Travel is Still Fatal to Narrow-Mindedness

Get out of your travel bubble and take off toward understanding (photo by Sheila Scarborough)

Get out of your travel bubble and take off toward understanding (photo by Sheila Scarborough)

You might have heard recently that we had an election in the United States.

I think most of the hyperbole about it is true – that it was one of, if not THE, most important elections of our lifetime – but in the aftermath of ongoing divisiveness and drama, I’ve felt like a lightweight as I try to return my attention to my normal travel and tourism work. Who cares about such fluff in the face of world-shaking events?

An article by Patrick Thornton in the Congressional news site Roll Call helped me see that perhaps travel can be part of the solution to our national woes. Thornton’s piece is called I’m a Coastal Elite From the [U.S.] Midwest: the Real Bubble is Rural America.

An Ohio native, he argues that while yes, many in U.S. coastal or urban areas do not visit or appreciate “Flyover Country,” a lot of people who live in those “Flyover” towns do not visit or appreciate the rest of the nation, either. They are not surrounded by diverse groups of people, so they often fear and/or dismiss them. They, too, are in a self-imposed bubble, and we shouldn’t give them a pass on it.

Thornton is not saying everyone in small town USA has to get on a plane to see New York or Los Angeles, either. All of us can benefit from going an hour or two away from the familiar. He notes,

“I have some extended family in rural New Jersey. Some of them had never been to D.C. before visiting me. They had never made the short drive to see the Constitution in person. They had not seen the Apollo moon lander, nor George Washington’s Revolutionary War uniform. And they certainly have not seen the new National Museum of African American History and Culture. They’ve never seen the extent of American greatness or its messiness…..People do not understand the depths of how little rural America travels and sees other people and cultures.”

When I thought about the many rural and small town Americans I’ve met on my travels, it occurred to me that some of the most broad-minded, intellectually curious folks are the ones who travel.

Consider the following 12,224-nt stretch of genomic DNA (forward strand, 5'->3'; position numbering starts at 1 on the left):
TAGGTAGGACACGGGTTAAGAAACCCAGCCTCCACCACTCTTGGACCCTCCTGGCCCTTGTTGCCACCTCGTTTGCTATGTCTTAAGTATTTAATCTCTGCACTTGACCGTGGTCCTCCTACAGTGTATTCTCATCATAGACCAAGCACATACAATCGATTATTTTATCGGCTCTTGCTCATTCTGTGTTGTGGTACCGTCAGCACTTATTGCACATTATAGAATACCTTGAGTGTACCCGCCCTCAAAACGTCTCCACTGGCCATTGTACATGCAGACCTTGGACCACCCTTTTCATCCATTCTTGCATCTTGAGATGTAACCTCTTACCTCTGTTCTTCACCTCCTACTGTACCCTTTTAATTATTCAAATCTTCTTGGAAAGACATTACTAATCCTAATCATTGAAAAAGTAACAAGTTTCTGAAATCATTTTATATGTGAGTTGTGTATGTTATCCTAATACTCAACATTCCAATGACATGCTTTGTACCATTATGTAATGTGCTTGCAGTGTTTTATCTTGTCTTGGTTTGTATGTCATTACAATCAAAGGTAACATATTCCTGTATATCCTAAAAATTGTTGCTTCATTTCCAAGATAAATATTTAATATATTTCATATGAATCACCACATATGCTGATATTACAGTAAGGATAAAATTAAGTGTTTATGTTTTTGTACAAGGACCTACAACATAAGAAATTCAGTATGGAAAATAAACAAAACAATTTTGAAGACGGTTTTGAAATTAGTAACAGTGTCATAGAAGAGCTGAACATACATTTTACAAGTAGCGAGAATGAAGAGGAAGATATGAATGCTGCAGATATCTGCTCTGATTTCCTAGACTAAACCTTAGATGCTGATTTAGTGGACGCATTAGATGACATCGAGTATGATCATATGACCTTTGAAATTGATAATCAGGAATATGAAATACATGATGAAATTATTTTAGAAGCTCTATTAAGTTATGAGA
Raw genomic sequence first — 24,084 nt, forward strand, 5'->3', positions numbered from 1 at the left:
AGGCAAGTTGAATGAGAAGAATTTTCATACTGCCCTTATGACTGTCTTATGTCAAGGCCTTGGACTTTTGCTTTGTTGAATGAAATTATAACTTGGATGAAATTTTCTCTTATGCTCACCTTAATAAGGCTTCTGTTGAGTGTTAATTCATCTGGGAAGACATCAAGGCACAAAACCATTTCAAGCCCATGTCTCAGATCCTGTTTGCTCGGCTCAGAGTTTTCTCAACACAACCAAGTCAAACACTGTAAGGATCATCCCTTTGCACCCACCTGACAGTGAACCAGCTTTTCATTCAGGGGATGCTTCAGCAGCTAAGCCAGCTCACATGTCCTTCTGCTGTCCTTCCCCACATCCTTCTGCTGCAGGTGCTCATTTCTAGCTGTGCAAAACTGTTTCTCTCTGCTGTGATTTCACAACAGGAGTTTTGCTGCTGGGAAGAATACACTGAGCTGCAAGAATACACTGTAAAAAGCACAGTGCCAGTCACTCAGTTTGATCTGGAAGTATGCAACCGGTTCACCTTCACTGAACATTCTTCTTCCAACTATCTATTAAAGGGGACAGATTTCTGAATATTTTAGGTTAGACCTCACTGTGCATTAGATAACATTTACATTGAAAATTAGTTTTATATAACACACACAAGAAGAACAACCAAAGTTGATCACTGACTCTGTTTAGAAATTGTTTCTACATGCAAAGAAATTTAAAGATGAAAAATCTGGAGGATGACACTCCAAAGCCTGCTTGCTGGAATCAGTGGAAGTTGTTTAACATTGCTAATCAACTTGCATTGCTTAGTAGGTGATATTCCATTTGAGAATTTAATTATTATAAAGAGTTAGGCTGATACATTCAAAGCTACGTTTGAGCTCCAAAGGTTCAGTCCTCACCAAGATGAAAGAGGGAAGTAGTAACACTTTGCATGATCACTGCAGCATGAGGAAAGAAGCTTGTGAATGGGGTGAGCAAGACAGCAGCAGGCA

My friend and rural entrepreneurship expert Becky McCray who lives in a northwest Oklahoma town of 30 people? She’s an international speaker and goes on safari to Africa every year, usually Namibia.

The dynamic small town specialist Deb Brown who runs the Chamber of Commerce in Webster City, Iowa? She just returned from the Web Summit tech conference in Lisbon, Portugal.

My Tourism Currents business partner Leslie McLellan who lives in a small mountain town in southern California? She’s been an avid traveler for decades and vacations regularly in Mexico.

I’m happy to be a city kid, and often tell people that while farm equipment is a complete mystery to me, you can hand me a convoluted urban subway map and I’m good to go. That doesn’t mean that I don’t also love and appreciate the rural vistas and small town discoveries in the Mississippi Delta, finding an extraordinary hotel in tiny Perry, Iowa, or feel fortunate to experience incredible live jazz in Kansas City, Missouri.

Even if travel is, on the surface, not a world-shaking thing to do, it can have far-reaching results.

Thank you, Mark Twain, for this famous quote from your book Innocents Abroad that is even more on-point today:

“Travel is fatal to prejudice, bigotry, and narrow-mindedness, and many of our people need it sorely on these accounts. Broad, wholesome, charitable views of men and things cannot be acquired by vegetating in one little corner of the earth all one’s lifetime.”

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